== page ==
The Founders Of Critical Race Theory Once Got Together And Marveled About How It Was Taking Over Education

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Varun Hukeri General Assignment & Analysis Reporter
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Supporters of critical race theory (CRT) often argue that it’s not being promoted in K-12 schools, but two law professors who are considered among the founders of the legal sub-discipline once praised its growing influence in education in a 2010 interview.

Richard Delgado and his wife Jean Stefancic, both professors at the University of Alabama School of Law, have authored numerous texts about CRT. The two spoke about their legal scholarship in an interview featured in the winter 2010 edition of “Transnational Law & Contemporary Problems” — a multi-disciplinary legal journal at the University of Iowa.

CRT holds that America is fundamentally racist, yet it teaches people to view every social interaction and person in terms of race. Its adherents pursue “antiracism” through the end of merit, objective truth and the adoption of race-based policies.

People hold up signs during a rally against "critical race theory" (CRT) being taught in schools at the Loudoun County Government center in Leesburg, Virginia on June 12, 2021. - "Are you ready to take back our schools?" Republican activist Patti Menders shouted at a rally opposing anti-racism teaching that critics like her say trains white children to see themselves as "oppressors." "Yes!", answered in unison the hundreds of demonstrators gathered this weekend near Washington to fight against "critical race theory," the latest battleground of America's ongoing culture wars. The term "critical race theory" defines a strand of thought that appeared in American law schools in the late 1970s and which looks at racism as a system, enabled by laws and institutions, rather than at the level of individual prejudices. But critics use it as a catch-all phrase that attacks teachers' efforts to confront dark episodes in American history, including slavery and segregation, as well as to tackle racist stereotypes. (Photo by ANDREW CABALLERO-REYNOLDS / AFP) (Photo by ANDREW CABALLERO-REYNOLDS/AFP via Getty Images)

People hold up signs during a rally against “critical race theory” being taught in schools at the Loudoun County Government center in Leesburg, Virginia on June 12, 2021 (Andrew Caballero-Reynolds/AFP via Getty Images)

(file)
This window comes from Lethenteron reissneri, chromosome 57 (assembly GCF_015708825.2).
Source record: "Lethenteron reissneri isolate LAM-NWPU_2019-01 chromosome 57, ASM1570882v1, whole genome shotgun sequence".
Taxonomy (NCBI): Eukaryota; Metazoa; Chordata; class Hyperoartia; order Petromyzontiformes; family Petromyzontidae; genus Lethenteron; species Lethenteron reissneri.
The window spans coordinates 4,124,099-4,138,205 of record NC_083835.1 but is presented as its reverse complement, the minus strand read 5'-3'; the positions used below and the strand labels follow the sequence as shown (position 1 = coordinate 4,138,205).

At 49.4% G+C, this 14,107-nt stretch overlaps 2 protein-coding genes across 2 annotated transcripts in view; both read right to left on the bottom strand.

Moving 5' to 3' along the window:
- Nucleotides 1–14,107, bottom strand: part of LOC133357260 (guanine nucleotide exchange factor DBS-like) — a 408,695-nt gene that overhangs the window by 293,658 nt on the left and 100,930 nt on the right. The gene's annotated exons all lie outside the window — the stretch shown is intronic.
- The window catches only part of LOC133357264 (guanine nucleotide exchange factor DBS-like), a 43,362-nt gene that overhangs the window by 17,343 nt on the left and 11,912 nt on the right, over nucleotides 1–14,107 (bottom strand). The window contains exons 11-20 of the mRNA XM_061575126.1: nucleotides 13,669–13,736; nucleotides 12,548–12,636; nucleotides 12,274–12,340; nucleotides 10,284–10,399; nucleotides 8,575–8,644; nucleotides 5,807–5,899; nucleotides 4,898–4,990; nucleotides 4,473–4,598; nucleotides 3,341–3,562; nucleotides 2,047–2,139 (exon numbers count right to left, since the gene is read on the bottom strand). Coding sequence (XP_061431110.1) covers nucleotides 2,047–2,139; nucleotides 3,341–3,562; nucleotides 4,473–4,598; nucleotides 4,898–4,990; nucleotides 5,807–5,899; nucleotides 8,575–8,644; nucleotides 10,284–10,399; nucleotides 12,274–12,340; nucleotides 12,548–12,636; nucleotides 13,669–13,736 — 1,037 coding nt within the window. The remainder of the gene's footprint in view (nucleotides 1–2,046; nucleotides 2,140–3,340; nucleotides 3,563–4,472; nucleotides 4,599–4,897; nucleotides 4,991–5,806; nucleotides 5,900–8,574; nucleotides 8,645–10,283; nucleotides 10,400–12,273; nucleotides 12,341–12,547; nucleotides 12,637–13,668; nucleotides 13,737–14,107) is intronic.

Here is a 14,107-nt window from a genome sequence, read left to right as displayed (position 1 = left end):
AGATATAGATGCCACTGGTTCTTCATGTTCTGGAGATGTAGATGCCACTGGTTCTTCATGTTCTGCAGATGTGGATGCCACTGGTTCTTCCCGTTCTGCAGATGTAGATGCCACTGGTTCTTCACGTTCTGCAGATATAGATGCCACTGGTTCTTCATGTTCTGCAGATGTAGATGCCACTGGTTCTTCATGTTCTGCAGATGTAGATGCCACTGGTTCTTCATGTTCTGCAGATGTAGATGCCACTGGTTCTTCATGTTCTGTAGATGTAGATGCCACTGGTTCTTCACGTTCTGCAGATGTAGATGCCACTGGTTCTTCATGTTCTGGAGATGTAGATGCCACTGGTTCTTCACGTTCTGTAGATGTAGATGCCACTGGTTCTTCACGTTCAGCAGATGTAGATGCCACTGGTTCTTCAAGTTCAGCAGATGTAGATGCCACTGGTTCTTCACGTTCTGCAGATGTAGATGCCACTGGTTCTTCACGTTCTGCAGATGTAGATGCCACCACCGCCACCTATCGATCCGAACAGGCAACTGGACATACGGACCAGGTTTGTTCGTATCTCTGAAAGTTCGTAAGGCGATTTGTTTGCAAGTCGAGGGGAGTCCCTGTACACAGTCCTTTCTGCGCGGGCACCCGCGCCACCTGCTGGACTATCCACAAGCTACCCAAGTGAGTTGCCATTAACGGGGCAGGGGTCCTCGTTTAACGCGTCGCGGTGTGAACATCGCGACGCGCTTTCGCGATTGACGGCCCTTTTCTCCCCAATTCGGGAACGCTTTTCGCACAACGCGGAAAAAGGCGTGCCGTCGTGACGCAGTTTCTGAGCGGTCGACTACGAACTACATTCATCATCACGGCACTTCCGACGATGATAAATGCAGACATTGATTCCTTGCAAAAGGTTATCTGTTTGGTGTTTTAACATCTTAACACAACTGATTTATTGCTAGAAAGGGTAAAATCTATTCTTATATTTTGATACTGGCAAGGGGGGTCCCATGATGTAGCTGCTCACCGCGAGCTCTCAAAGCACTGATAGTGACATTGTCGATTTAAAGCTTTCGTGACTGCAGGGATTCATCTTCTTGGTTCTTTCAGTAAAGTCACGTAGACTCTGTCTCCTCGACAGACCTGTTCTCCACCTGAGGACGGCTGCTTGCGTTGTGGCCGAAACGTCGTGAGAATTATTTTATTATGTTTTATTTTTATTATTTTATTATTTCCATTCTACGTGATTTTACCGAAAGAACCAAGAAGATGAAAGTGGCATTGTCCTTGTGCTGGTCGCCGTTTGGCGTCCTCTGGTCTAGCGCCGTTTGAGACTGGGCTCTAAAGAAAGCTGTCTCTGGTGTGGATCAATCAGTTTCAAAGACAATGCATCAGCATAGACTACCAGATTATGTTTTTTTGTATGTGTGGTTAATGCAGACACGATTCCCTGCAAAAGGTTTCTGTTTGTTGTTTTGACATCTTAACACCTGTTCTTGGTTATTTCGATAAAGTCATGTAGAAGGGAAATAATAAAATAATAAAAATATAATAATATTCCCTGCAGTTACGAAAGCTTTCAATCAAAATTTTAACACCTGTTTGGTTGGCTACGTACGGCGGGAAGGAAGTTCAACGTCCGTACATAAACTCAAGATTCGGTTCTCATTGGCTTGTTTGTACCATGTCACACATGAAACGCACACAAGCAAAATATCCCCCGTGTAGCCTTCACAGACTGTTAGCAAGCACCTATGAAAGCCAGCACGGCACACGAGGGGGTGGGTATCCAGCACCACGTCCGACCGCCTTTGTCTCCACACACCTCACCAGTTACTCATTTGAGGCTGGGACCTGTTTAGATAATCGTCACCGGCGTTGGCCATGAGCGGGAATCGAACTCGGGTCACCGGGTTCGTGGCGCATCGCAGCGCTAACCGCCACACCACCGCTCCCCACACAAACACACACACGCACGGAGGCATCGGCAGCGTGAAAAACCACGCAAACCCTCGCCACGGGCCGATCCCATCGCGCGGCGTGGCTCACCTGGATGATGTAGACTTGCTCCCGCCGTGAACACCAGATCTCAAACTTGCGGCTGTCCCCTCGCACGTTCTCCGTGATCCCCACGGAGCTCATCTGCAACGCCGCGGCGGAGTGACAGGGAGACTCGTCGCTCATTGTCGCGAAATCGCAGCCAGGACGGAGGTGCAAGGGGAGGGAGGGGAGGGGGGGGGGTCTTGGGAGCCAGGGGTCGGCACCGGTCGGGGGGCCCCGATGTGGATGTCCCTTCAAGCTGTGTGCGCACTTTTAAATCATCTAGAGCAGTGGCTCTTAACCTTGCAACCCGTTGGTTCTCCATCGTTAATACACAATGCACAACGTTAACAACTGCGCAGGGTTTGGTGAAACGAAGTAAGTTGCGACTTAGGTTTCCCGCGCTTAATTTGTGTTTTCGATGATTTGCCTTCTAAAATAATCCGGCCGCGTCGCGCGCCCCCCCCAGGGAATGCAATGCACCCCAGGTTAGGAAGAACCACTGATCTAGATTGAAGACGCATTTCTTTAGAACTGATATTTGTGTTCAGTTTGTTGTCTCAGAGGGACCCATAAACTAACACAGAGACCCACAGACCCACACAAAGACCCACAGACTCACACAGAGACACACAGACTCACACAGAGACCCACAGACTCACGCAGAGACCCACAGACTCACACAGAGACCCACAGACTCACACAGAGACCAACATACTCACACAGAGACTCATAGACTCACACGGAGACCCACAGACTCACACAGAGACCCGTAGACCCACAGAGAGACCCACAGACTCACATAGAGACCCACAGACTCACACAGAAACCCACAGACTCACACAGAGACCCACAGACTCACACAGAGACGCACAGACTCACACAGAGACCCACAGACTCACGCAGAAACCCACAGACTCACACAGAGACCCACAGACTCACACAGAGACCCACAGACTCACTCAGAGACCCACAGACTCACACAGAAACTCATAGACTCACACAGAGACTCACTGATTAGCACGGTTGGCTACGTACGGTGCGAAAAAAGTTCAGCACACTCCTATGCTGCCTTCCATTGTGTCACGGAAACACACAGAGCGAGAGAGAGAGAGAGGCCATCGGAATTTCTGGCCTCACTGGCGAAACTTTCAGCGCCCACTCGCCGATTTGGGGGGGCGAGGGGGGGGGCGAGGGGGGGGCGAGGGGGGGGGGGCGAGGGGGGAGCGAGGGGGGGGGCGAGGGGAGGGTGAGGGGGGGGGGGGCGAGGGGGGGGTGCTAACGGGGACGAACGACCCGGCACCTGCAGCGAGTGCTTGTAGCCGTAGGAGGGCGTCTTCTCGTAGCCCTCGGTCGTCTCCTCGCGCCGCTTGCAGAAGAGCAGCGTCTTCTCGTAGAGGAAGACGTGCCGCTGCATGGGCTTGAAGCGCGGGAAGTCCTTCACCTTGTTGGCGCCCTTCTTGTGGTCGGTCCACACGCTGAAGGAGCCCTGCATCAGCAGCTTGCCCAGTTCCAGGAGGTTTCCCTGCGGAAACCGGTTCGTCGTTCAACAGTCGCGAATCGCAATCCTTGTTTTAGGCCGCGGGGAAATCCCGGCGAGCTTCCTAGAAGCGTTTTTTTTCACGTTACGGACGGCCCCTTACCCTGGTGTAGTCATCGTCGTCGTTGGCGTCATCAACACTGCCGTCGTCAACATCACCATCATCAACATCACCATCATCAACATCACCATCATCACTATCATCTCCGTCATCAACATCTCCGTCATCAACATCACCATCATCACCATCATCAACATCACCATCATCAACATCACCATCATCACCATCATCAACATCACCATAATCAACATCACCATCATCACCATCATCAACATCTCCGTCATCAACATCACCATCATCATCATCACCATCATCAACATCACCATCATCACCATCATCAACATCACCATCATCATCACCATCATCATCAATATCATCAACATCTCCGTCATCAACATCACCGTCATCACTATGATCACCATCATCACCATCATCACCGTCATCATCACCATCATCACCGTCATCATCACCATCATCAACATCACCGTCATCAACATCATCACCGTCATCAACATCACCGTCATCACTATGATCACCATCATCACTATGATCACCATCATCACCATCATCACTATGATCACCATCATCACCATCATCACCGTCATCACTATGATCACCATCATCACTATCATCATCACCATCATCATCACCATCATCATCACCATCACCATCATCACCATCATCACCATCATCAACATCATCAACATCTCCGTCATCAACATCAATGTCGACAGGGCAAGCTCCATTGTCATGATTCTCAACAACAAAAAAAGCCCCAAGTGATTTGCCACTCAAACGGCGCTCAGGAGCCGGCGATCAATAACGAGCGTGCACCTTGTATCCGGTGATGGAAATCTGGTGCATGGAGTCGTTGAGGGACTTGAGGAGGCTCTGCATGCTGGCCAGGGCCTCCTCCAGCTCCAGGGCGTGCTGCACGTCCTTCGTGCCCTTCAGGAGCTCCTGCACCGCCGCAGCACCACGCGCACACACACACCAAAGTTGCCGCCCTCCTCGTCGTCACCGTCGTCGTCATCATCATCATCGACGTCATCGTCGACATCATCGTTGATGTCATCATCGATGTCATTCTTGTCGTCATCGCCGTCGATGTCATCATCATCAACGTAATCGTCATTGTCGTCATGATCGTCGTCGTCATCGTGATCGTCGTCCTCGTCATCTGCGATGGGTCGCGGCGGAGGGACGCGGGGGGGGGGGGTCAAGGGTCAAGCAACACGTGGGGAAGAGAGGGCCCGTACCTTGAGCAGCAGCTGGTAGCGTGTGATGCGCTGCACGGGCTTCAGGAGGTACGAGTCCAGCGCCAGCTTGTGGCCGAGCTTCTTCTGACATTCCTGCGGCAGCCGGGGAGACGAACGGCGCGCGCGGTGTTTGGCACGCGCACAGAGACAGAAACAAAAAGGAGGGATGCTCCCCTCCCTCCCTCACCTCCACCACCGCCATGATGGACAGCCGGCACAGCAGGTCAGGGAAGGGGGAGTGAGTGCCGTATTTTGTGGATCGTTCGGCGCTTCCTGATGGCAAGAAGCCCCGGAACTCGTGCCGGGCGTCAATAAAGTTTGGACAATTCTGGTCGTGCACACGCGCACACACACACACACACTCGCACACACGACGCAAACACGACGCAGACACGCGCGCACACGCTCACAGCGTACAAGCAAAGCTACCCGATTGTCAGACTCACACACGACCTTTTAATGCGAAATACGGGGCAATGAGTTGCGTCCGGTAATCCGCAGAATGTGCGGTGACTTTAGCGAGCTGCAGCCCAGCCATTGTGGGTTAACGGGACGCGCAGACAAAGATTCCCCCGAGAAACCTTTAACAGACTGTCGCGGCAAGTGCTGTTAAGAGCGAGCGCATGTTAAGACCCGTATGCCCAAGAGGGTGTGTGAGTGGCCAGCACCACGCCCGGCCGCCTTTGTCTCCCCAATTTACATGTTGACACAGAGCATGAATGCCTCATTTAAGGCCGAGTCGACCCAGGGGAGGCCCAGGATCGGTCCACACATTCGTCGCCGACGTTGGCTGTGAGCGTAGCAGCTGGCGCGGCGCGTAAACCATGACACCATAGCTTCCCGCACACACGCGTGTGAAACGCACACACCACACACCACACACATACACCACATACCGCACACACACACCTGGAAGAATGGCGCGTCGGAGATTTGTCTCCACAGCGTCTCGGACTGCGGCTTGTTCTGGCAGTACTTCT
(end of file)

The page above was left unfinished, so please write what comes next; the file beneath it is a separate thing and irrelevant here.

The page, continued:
The journal stated that CRT emerged in legal scholarship during the 1980s as a “framework to analyze and understand how race and America’s racial history shape American law.” It also noted that CRT has “taken root” in other disciplines such as sociology and education. (RELATED: Where Did Critical Race Theory Get Its Start?)

In the 2010 interview, Stefancic said educators began to hear about CRT in the 1990s and some “started out studying basic writings in the hope of finding ideas” they could apply to education. She noted that education scholars began adopting CRT in order to “figure out ways to address inadequacies” in matters like curriculum and standardized testing.

Delgado added that proponents of CRT “found a natural affinity in education.” In the interview, he spoke critically of concepts like “race neutrality and color-blindness” in education and claimed that teachers do not actually treat their students equally.

“Seeing critical race theory take off in education has been a source of great satisfaction for the two of us,” Delgado said. “Critical race theory is in some ways livelier in education right now than it is in law, where it is a mature movement that has settled down by comparison.”

Delgado also referred to the founders of CRT as “a bunch of Marxists” in the 2010 interview. He said dozens of legal scholars had gathered at the University of Wisconsin, which he called “a center of left academic legal thought,” for a founding conference on CRT scholarship in 1989.

He added that many conference attendees went on to become prominent critical race theorists, including Kimberlé Crenshaw, a Columbia Law School professor who developed the theory of intersectionality.

Corporate media and progressive activists have tried to claim that CRT is not being taught in K-12 schools. MSNBC host Joy Reid, for example, has repeatedly said on her show that CRT has “nothing to do with” K-12 education and has dismissed the work of anti-CRT thinkers like Christopher Rufo. (RELATED: The Three Most Common Lies Pro-CRT Media Is Telling Concerned Parents And The Public)

But in schools across the country, teachers and administrators admit to teaching CRT in the classroom. Schools have also promoted the theory’s key principles, including the claim that merit-based systems perpetuate “inequity” and white students must address their “whiteness” as a malignant force.